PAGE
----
Happy Birthday Net Neutrality! Where Do We Stand One Year Later?
Happy Birthday Net Neutrality! Where Do We Stand One Year Later?
Happy Birthday Net Neutrality! Where Do We Stand One Year Later?

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    One year ago today, the Federal Communications Commission enacted the strongest net neutrality rules in history. It was a day of celebration in the Internet policy community, after a daunting year of fighting against big Internet Service Providers like Verizon and Comcast that took advantage of a court’s decision to rule against the net neutrality rules we had at that time.

    The fight was just the latest round in the battle to protect the Open Internet, after the D.C. Circuit Court of Appeals overturned an earlier attempt to enact net neutrality rules, on the grounds that the FCC’s first go at net neutrality relied on the wrong part of the law (Title I) for authority. But in its decision, the Court laid out the groundwork for the FCC to go back and try again – this time using the part of the rule that would apply common carrier rules to ISPs (a.k.a. the “reclassification of broadband Internet under Title II as a telecommunications service” we’ve heard so much about).

    But Big Telecom saw this as a chance to get rid of rules that would hold them back from the ability to pick and choose what Internet content reached their customers, and create a “pay-for-play” environment online that would benefit ISPs at the expense of the public, and make it impossible for new, innovative, and diverse services to compete online.

    But policy advocates and grassroots organizers saw the gauntlet thrown, rallied, and fought back, spreading the word to the public. As a result, nearly 4 million Americans submitted comments to the FCC in support of Title II reclassification–more public comments than the Commission had ever received on an issue. President Obama also spoke out in support of Title II reclassification, a video clip of a passionate John Oliver speech on the topic went viral, popular Web companies like Google, Netflix, and Wikipedia took a stand….and by February 2015, after unprecedented public support, the decision for Title II reclassification was inevitable, and the FCC officially adopted an Open Internet Order that rests on a rock-solid legal foundation.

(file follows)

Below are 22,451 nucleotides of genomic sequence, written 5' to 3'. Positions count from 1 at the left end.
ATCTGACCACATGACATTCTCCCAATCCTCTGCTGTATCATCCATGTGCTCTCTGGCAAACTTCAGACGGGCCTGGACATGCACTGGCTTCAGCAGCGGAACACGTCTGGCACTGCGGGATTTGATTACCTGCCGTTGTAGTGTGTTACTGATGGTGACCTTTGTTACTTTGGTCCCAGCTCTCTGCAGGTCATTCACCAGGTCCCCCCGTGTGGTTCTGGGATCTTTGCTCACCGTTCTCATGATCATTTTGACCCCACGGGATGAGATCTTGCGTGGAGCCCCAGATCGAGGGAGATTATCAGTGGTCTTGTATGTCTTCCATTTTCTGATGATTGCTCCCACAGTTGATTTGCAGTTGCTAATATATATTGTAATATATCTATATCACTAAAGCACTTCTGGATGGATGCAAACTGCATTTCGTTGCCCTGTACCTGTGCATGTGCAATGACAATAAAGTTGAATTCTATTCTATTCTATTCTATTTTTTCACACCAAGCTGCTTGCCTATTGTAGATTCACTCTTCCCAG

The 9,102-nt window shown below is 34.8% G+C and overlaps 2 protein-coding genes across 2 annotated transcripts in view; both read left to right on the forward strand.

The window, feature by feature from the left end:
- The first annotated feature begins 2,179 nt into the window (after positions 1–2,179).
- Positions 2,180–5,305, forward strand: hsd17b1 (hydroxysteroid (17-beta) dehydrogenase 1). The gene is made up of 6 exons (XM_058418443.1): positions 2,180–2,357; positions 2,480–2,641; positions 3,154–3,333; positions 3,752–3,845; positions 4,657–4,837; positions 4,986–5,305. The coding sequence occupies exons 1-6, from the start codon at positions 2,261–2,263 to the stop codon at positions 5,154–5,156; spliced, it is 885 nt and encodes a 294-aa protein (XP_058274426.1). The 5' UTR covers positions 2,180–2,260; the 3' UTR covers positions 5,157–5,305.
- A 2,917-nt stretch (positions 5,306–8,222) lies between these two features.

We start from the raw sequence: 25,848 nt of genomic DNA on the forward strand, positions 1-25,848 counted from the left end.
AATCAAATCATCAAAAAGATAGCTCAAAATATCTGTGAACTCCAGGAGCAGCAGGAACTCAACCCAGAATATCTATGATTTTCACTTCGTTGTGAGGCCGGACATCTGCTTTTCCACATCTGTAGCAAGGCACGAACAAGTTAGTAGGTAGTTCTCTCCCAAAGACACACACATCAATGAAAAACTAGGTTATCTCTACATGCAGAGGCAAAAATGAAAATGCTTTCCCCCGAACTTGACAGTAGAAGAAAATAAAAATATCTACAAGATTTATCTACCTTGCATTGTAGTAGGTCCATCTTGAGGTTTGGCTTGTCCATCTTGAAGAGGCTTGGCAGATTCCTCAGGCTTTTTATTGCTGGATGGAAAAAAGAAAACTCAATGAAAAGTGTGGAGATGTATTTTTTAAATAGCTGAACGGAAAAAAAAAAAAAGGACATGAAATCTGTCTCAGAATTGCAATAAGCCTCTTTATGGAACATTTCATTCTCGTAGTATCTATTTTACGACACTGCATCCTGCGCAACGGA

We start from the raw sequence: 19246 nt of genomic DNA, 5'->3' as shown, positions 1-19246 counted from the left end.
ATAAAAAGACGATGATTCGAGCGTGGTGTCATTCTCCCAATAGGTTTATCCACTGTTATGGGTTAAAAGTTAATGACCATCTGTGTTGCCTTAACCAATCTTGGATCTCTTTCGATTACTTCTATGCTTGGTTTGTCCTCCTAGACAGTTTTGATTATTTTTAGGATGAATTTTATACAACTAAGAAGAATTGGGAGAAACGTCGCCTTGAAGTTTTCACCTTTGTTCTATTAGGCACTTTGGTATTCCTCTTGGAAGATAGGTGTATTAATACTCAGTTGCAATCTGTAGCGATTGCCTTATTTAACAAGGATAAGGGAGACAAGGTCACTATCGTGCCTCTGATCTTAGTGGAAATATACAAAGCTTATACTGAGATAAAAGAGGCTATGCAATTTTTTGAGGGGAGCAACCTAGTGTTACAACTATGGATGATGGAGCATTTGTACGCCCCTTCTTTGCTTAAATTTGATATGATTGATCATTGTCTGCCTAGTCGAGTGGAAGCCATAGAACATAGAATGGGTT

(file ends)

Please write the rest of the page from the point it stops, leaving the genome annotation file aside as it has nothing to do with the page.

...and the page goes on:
So here we are, a year later, and despite the clamoring of the ISPs that Title II would be the end of times, the Internet ecosystem is stronger than ever. The “virtuous cycle” has continued to spin. Instead of the “chilling effect” Big Telecom warned us about, Internet providers around the country have increasingly invested in more network build-out and ratcheted up speeds in many markets. Content creators are able to reach consumers over more apps and platforms than ever. Though much work remains to be done to maintain an optimal environment for increased access and diverse voices, thanks to the FCC’s Open Internet Order, the future looks very bright indeed.

    Of course, members of Congress who have been influenced by ISP lobbyists are still attempting tactics to destroy net neutrality, big ISPs have a lawsuit against the FCC tied up in the DC Circuit Court of Appeals–yet again, and big ISPs are also trying to undermine competition with schemes like “Stream TV.” The opponents of the Open Internet have not given up, so neither can we. We need to continue to protect what we fought so hard to win.

    As we await the court’s decision, we encourage you to contact your representative in Congress and tell them to take a stand against legislative interference and let the FCC do its job. We also encourage you to celebrate the one-year anniversary of a truly historic day that demonstrated the power of democracy. As PK’s Harold Feld wrote last year in regards to the significance of the decision:

    Reclassification was a thing that should not be possible, and which therefore nobody but a handful of us believed could happen. […]It happened because hundreds of lawyers, grassroots organizers, and policy advocates persuaded over 4 million people to stand up for their rights and demand that the government act to protect them from the unrestrained corporate power of broadband access providers. It shows — to everyone’s surprise — that government of the people, by the people, and for the people has not perished from this Earth. Democracy working.

    To learn more about where net neutrality stands now, check out a full history of “How We Got Here” by Harold Feld, and a breakdown of both the arguments currently before the DC Court of Appeals and unreasonable Congressional interference, by Kate Forscey.